Each of these examples demonstrates the difficulty of moving past “truth” and achieving true “reconciliation”. The path of reconciliation is long and difficult precisely because it demands the transformation of institutions that typically are laden with inertial forces and resistant to change, which goes beyond general awareness of past injustices.
In Canada, the TRC’s recommendations for change touch on several institutions that exhibit different challenges and rates of change. These include:
The educational system – By definition, educating Canadians on the true history of residential schools will take at least a generation, as school systems begin incorporating this history in their curricula for a new crop of students. The very decision on how to adapt school curricula may take several years, and be implemented at different rates across the country, as each province ultimately controls its curriculum.
The political system – Beyond the residential school settlement in 2008, which laid the foundation for the TRC, an official government apology, and monetary compensation for victims of residential schools, governments of all political parties have been slow to link the legacy of residential schools with political reform in other areas of governance. Those areas include: greater sovereignty and support for Aboriginal groups in education and health care, improved social services to address a rash of missing and murdered Aboriginal women, and a greater voice for indigenous peoples in natural resource and environmental protection decisions. While political parties may pay lip service to the need for reconciliation in principle, the true test of their commitment will come when they are presented with difficult decisions about allocating resources to these issues amidst competing goals.
The prison and penal system – Despite comprising only X percent of the Canadian population, Aboriginal people account for over half of the country’s prison population. Many enter the prisons for crimes related to drugs and/or violence, which are at least partially the legacy of the broken families left behind by residential schools. Yet the overrepresentation of indigenous peoples in Canadian prisons tends to perpetuate this cycle, especially as the use of solitary confinement increases and exacerbates mental health issues among inmates. While not directly targeting Aboriginal peoples, the Conservative government’s preference for stronger prison sentences may worsen this problem.
The legal system – Of all of Canada’s large institutions, its courts seem to have embarked on the process of reconciliation sooner than others, as evidenced by recent decisions strengthening indigenous peoples’ rights in natural resource matters. Still, there are several unresolved issues on the matter of Aboriginal rights, not the least of which is making sense of a patchwork of different laws and treaties across Canada. An important question that will surely be tested in the courts is the TRC’s recommendation for the adoption of the UN Declaration on the Rights of Indigenous Peoples, and the legal status that implies for indigenous sovereignty in a host of governance issues.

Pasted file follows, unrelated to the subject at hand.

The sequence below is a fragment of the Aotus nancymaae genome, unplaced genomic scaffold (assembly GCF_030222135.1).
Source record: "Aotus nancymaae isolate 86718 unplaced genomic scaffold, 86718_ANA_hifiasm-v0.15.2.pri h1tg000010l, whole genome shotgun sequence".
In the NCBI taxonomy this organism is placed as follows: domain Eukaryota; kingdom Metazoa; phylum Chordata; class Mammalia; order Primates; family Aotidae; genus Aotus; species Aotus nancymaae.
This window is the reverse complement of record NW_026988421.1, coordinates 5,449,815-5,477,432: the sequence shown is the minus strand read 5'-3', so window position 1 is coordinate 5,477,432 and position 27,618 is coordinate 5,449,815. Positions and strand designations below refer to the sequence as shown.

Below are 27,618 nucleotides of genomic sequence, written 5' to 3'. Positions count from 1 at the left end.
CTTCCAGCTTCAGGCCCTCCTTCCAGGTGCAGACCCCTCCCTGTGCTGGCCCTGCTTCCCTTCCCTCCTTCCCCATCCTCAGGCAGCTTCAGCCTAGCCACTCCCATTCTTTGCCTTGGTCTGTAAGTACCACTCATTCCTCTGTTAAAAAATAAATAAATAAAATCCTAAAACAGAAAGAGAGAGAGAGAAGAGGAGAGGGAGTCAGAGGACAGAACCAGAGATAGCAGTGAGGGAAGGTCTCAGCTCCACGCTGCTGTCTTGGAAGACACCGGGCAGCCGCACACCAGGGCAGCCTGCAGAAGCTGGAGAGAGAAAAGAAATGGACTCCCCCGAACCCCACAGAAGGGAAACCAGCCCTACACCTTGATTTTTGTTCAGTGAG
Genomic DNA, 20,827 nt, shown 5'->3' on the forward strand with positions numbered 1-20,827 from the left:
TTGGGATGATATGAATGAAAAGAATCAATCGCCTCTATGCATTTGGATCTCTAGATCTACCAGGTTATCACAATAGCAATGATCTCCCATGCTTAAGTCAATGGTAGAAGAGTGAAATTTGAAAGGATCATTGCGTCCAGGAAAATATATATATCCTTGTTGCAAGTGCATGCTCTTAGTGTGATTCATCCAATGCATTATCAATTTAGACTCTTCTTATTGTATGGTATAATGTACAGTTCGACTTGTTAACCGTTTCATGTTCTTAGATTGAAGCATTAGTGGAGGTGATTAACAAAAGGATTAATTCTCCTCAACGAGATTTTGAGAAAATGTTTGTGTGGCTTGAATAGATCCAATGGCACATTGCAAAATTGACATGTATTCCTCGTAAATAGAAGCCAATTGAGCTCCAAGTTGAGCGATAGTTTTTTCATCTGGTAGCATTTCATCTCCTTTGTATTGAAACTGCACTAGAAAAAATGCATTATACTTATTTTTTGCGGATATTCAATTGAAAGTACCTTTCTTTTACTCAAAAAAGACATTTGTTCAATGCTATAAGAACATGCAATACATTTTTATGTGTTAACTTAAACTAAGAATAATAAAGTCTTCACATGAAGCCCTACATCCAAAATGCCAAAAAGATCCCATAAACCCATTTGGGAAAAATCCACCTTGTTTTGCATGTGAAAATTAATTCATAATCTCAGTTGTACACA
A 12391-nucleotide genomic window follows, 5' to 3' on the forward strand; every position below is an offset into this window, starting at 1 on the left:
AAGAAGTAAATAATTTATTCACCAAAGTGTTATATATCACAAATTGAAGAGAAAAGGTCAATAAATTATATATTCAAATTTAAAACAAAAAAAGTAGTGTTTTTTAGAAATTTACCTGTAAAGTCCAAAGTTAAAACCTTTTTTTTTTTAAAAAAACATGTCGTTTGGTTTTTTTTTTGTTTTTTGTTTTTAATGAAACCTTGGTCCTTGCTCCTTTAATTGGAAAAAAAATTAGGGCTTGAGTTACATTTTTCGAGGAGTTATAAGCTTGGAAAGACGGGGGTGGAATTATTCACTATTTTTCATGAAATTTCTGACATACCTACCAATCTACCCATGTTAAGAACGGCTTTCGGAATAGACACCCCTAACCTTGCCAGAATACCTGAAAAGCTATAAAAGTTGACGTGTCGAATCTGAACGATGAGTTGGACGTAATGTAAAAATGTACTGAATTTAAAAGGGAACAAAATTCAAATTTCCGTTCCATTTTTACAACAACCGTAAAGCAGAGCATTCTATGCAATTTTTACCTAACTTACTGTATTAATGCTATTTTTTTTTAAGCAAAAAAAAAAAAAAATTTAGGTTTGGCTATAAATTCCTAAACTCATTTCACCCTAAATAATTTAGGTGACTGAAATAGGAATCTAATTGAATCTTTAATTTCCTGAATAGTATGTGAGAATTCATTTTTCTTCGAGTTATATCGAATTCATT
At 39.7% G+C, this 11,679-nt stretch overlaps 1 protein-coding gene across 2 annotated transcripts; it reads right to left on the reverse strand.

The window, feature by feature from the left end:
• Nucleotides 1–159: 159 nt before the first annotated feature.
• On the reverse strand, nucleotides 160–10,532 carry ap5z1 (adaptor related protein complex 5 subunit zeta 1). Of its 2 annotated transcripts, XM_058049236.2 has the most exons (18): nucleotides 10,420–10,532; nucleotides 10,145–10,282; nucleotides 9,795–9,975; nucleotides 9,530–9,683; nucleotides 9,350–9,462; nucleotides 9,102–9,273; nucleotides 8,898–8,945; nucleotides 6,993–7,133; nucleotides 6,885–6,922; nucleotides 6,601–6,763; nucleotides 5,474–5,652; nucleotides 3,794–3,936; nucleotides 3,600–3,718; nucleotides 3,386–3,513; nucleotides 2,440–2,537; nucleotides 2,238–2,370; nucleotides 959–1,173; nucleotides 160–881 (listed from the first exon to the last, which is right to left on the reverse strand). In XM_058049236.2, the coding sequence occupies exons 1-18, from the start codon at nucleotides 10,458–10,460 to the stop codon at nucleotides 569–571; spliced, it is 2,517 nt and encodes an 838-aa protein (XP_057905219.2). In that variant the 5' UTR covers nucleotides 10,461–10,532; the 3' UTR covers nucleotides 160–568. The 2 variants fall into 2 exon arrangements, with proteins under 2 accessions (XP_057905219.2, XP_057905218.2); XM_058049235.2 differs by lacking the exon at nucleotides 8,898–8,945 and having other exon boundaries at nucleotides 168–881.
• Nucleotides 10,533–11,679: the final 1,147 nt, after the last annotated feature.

Aboriginal and Canadian identity – One the most difficult residential school legacies to reconcile is the viability of Aboriginal identity. Decades of residential schooling decimated the ability of Aboriginal communities to transmit traditional languages and cultures to each successive generation. One consequence of this psychological displacement has been that life on many Aboriginal reserves continues to be marked by high unemployment, substance abuse, violence, and suicide, making it difficult for Aboriginal youth to successfully negotiate their heritage and traditional knowledge with the pressures of broader Canadian society. In recent years, however, a revival of indigenous artists have entered mainstream Canadian society, from Joseph Boyden’s novels to A Tribe Called Red’s “electric pow-wow” dance music. These artists provide a vehicle for renewed Aboriginal self-expression and shared cultural understanding between indigenous and non-indigenous peoples. In this respect, they have an important role to play in ensuring that the TRC’s report becomes a living document that leads to broader systems change towards justice in Canadian society.
The aspirations of truth and reconciliation are certain to be challenged in these and other systems, as institutions struggle to adapt. Whether this process ultimately leads to reconciliation depends in large part on whether the rates of change in these multiple systems complement each other, or work at cross-purposes as aspirations are raised in one system while remaining unmet in others.
Suggested Discussion Questions
How does Canada’s TRC compare to those used by other countries? What key differences exist, and how do those shape the potential outcomes of this process?
What additional systems require change in order to achieve true reconciliation? What inertial forces need to be overcome for that change to occur?